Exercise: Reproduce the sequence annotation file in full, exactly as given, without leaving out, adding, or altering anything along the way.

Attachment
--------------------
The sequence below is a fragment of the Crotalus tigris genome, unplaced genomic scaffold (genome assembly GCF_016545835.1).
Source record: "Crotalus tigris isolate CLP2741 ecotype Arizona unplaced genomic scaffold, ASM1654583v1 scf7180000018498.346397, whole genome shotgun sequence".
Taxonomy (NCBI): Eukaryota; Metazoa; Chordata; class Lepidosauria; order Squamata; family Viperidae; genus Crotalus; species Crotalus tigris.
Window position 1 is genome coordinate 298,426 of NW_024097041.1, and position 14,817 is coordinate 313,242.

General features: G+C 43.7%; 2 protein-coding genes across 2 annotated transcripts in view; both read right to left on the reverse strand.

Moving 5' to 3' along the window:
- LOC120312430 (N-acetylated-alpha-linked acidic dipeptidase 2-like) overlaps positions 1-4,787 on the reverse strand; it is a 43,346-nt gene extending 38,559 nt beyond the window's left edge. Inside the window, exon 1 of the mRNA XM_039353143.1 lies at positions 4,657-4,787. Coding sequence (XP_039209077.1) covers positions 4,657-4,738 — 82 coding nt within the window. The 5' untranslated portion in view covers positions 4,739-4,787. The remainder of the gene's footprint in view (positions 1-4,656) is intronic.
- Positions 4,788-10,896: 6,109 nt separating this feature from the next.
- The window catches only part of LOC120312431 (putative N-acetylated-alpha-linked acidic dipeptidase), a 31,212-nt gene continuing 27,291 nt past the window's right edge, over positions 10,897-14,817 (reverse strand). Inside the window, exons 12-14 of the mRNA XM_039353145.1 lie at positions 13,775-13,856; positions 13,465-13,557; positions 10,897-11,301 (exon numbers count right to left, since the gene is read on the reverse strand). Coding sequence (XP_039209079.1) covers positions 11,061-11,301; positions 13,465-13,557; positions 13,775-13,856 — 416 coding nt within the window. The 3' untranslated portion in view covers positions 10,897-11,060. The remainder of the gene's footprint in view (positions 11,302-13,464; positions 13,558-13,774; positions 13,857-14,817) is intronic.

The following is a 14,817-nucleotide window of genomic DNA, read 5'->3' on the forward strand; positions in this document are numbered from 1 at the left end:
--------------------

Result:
The sequence below is a fragment of the Crotalus tigris genome, unplaced genomic scaffold (genome assembly GCF_016545835.1).
Source record: "Crotalus tigris isolate CLP2741 ecotype Arizona unplaced genomic scaffold, ASM1654583v1 scf7180000018498.346397, whole genome shotgun sequence".
Taxonomy (NCBI): Eukaryota; Metazoa; Chordata; class Lepidosauria; order Squamata; family Viperidae; genus Crotalus; species Crotalus tigris.
Window position 1 is genome coordinate 298,426 of NW_024097041.1, and position 14,817 is coordinate 313,242.

General features: G+C 43.7%; 2 protein-coding genes across 2 annotated transcripts in view; both read right to left on the reverse strand.

Moving 5' to 3' along the window:
- LOC120312430 (N-acetylated-alpha-linked acidic dipeptidase 2-like) overlaps positions 1-4,787 on the reverse strand; it is a 43,346-nt gene extending 38,559 nt beyond the window's left edge. Inside the window, exon 1 of the mRNA XM_039353143.1 lies at positions 4,657-4,787. Coding sequence (XP_039209077.1) covers positions 4,657-4,738 — 82 coding nt within the window. The 5' untranslated portion in view covers positions 4,739-4,787. The remainder of the gene's footprint in view (positions 1-4,656) is intronic.
- Positions 4,788-10,896: 6,109 nt separating this feature from the next.
- The window catches only part of LOC120312431 (putative N-acetylated-alpha-linked acidic dipeptidase), a 31,212-nt gene continuing 27,291 nt past the window's right edge, over positions 10,897-14,817 (reverse strand). Inside the window, exons 12-14 of the mRNA XM_039353145.1 lie at positions 13,775-13,856; positions 13,465-13,557; positions 10,897-11,301 (exon numbers count right to left, since the gene is read on the reverse strand). Coding sequence (XP_039209079.1) covers positions 11,061-11,301; positions 13,465-13,557; positions 13,775-13,856 — 416 coding nt within the window. The 3' untranslated portion in view covers positions 10,897-11,060. The remainder of the gene's footprint in view (positions 11,302-13,464; positions 13,558-13,774; positions 13,857-14,817) is intronic.

The following is a 14,817-nucleotide window of genomic DNA, read 5'->3' on the forward strand; positions in this document are numbered from 1 at the left end: